I thought we were going to make it through.

As far as we knew, my son and I had not had covid. Early on in 2020, we were both incredibly sick with something that could’ve been covid, but we weren’t sure because, well, at that point, nobody was testing for covid, and it wasn’t until months later that the symptoms resonated with what was being reported.

Both of us are vaccinated.

Both of us were pretty darn careful.

But as the months of this year started to unfold, and covid faded out of the headlines, we figured we were past it.


With Covid Returning, It Brings With It Lessons To Hold Onto

About a month back, my son began a weekend with a scratchy throat, and ended it late on a Sunday night with a fever approaching 104 and a trip to the ER.

The diagnosis? Of course. Covid.

Over the next week, I took care of him. Thankfully, I have two jobs which allow me to work from home. When you’re a writer you can pretty much work from anywhere. And so, I was able to stay home and quarantine with him and take care of him.

During that week, we both took vitamins and zinc daily, made sure we got plenty of rest, drank plenty of water, drank a lot of ginger tea with honey, ate homemade soups with plenty of vegetables, and generally lived an incredibly healthy lifestyle. He got better, and, honestly, I felt better than I had in a long time.

Then the next week arrived. He went back to school. I went back to work.

And so returned to the ritual of waking up at 6 a.m., getting him to school, going to work, picking him up, homework and soccer practice and various other things, and then he goes to bed and I’m up until 1 a.m. and beyond finishing up my work. And there’s too much coffee in the morning and energy drinks in the evening for me just to keep up with everything.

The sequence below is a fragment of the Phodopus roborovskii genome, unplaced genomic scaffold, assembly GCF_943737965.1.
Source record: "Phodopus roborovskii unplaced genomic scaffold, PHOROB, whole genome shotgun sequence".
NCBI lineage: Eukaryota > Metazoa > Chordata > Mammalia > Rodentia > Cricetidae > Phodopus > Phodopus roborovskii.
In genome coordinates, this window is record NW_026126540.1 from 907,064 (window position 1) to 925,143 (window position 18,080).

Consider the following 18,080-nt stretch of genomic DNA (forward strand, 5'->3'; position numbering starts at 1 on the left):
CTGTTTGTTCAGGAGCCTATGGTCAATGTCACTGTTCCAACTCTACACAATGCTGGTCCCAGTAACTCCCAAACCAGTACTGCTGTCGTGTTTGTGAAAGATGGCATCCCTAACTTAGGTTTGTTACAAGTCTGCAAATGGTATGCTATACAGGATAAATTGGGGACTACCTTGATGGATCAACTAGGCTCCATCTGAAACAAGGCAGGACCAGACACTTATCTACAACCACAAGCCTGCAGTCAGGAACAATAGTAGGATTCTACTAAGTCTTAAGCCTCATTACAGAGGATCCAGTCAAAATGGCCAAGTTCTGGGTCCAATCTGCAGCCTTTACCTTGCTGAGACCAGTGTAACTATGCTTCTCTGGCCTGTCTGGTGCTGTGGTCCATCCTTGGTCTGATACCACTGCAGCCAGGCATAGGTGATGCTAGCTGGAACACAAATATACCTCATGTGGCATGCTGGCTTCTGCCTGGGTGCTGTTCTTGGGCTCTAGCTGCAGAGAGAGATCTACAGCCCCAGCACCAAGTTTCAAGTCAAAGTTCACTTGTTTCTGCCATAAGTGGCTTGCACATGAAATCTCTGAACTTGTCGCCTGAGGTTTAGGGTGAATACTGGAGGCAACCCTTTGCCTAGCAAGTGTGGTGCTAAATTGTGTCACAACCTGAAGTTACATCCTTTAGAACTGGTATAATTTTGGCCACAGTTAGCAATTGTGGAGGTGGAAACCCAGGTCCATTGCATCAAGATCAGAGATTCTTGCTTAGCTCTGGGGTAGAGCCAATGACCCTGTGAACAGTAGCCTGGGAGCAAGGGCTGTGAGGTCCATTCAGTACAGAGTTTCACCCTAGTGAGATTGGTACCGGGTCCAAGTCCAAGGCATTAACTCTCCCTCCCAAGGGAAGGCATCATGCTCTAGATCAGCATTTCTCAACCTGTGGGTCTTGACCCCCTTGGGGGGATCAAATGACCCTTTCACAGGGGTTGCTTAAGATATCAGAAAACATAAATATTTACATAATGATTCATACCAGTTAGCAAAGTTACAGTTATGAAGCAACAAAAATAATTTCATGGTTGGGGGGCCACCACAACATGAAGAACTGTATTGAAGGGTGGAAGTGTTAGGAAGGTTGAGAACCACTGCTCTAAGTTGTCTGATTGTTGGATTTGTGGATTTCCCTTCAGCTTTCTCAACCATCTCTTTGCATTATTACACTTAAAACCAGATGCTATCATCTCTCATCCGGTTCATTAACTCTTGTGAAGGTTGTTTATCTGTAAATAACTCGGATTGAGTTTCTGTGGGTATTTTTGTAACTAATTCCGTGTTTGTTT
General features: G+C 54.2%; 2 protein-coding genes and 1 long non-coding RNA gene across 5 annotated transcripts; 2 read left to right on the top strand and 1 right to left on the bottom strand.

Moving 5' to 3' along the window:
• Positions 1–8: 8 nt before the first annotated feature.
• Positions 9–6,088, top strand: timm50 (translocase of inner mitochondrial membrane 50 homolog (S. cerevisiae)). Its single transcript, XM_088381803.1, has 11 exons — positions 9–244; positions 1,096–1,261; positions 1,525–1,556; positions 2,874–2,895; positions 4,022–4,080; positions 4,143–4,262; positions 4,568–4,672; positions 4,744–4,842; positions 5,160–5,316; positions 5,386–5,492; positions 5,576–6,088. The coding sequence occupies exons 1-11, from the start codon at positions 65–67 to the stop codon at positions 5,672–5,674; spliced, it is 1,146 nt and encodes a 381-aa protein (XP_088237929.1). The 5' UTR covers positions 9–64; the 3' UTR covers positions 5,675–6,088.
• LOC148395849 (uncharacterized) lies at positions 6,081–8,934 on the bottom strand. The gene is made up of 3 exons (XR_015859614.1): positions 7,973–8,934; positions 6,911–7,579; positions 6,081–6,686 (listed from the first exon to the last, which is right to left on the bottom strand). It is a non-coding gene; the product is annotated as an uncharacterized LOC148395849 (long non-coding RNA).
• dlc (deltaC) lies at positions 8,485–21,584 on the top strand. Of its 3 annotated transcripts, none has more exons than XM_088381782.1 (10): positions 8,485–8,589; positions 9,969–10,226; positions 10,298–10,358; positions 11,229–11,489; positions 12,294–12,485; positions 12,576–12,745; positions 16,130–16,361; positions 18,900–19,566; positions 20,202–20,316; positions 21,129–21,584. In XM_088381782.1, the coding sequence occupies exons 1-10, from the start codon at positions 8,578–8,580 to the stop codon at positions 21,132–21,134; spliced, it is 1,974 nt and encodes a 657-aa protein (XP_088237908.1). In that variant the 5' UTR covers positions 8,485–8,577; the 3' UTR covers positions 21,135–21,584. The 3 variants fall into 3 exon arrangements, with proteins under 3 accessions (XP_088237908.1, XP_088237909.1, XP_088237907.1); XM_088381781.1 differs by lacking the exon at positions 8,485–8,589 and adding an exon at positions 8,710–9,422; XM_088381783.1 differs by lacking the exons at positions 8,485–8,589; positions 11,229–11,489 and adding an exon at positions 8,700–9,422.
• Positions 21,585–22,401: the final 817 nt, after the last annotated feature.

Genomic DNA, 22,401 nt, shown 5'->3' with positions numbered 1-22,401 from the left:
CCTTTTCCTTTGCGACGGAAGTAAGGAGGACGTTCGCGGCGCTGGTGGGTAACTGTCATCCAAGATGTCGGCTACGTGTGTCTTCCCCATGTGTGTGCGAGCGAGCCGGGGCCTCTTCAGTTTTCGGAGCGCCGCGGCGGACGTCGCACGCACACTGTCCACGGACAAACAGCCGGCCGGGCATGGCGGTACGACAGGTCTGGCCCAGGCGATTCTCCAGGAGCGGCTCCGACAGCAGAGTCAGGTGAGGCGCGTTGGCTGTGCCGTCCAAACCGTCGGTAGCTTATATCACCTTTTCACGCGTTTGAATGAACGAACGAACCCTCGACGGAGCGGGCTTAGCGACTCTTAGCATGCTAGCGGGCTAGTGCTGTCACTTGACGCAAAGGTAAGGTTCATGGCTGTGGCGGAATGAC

And sure enough, two weeks of that and I wasn’t feeling as good as I was when I was in quarantine.

And that got me to thinking why we don’t care for ourselves when we’re well the same way we do when we’re sick, and if we did, would we get sick far less? Probably. So why don’t we?

Why don’t we indeed.

I just celebrated another birthday this week. And every year I try to make the typical resolutions, looking back on the year, on my life, and thinking of things I want to change and improve, goals I want to hit, things I want to do and accomplish, the memories I want to create with my son knowing full well that time is the only thing you can spend just once and trying to spend it in the best way possible.

This year, that time is going to be spent by caring for myself when I’m well the same way I did when I was sick. The same way I took care of my son when he was sick. That’s something we all should do.

Eat better.

Drink better.

Rest more.

Stay away from negativity, negative people, negative thoughts, negative situations.

Keep on a positive path. Have goals. Work towards them, incrementally, day after day, the same way you do when you’re sick and trying to get better. Just keep getting better every day.

It’s been a long pandemic. It’s been a long two years. But if I can take those lessons from it, and keep them as much as I can, then at least I’ll have learned something from the time passed.

With Covid Returning, It Brings With It Lessons To Hold Onto
Sean Leary is an author, director, artist, musician, producer and entrepreneur who has been writing professionally since debuting at age 11 in the pages of the Comics Buyers Guide. An honors graduate of the University of Southern California masters program, he has written over 50 books including the best-sellers The Arimathean, Every Number is Lucky to Someone and We Are All Characters.
With Covid Returning, It Brings With It Lessons To Hold Onto

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